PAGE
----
High price of terror

January 17, 1997

If the announcement of cuts in Northern Ireland research, student awards and inservice teacher training funds is disgraceful, the view of the secretary of state is stunning. Sir Patrick Mayhew is reported (THES, January 3) as saying that the "peace dividend" has been reversed with the ending of the IRA ceasefire.

The two vice chancellors are to be congratulated on their pressing defence of excellent research at Queen's and Ulster universities - that research itself demands improved funding to reflect its quality and value.

There are two other arguments which appear to have been disregarded by Sir Patrick. First, it is extraordinary that the consequence of terrorism is that the Government cuts research funding for life-enhancing areas like cancer treatment. If it is wrong for Government to reward terror, it cannot be right to allow its disruptive effects to undermine what the community needs.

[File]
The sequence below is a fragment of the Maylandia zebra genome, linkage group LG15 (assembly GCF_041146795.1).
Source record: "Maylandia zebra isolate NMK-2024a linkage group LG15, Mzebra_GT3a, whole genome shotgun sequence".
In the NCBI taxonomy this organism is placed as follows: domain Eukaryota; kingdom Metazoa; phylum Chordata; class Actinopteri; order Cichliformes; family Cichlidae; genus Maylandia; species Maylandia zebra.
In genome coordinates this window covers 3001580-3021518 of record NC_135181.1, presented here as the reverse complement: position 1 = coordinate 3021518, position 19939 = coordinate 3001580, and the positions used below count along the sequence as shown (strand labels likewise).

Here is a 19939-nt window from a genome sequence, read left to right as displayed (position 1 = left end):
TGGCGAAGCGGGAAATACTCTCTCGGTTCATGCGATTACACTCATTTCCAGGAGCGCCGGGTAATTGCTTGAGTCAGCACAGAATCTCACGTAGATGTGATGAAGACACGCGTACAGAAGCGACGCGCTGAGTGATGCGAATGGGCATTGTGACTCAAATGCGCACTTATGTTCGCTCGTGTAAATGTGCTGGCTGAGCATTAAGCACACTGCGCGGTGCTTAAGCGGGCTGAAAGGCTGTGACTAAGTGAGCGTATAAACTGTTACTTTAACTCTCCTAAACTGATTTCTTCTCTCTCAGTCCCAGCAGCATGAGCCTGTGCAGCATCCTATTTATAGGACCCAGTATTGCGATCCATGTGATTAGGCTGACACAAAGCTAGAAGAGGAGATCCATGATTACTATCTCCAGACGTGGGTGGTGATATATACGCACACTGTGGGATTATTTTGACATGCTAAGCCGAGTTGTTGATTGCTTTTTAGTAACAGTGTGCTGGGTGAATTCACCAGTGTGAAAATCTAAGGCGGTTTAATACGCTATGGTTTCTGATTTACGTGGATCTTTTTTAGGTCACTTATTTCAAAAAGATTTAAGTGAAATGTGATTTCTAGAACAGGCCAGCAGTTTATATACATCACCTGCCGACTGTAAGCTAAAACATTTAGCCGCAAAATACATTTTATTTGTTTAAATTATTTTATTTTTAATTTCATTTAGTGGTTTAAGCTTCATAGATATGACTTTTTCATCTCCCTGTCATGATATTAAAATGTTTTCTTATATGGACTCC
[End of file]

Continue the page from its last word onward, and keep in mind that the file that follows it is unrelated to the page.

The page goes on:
Second, if the benefits of the "peace dividend" were ever to prove lasting, it was by investing in the higher education of a new generation and in the production of knowledge of international standing. How can cuts to investment in the future serve anyone committed to peace?

David Triesman General secretary, Association of University Teachers

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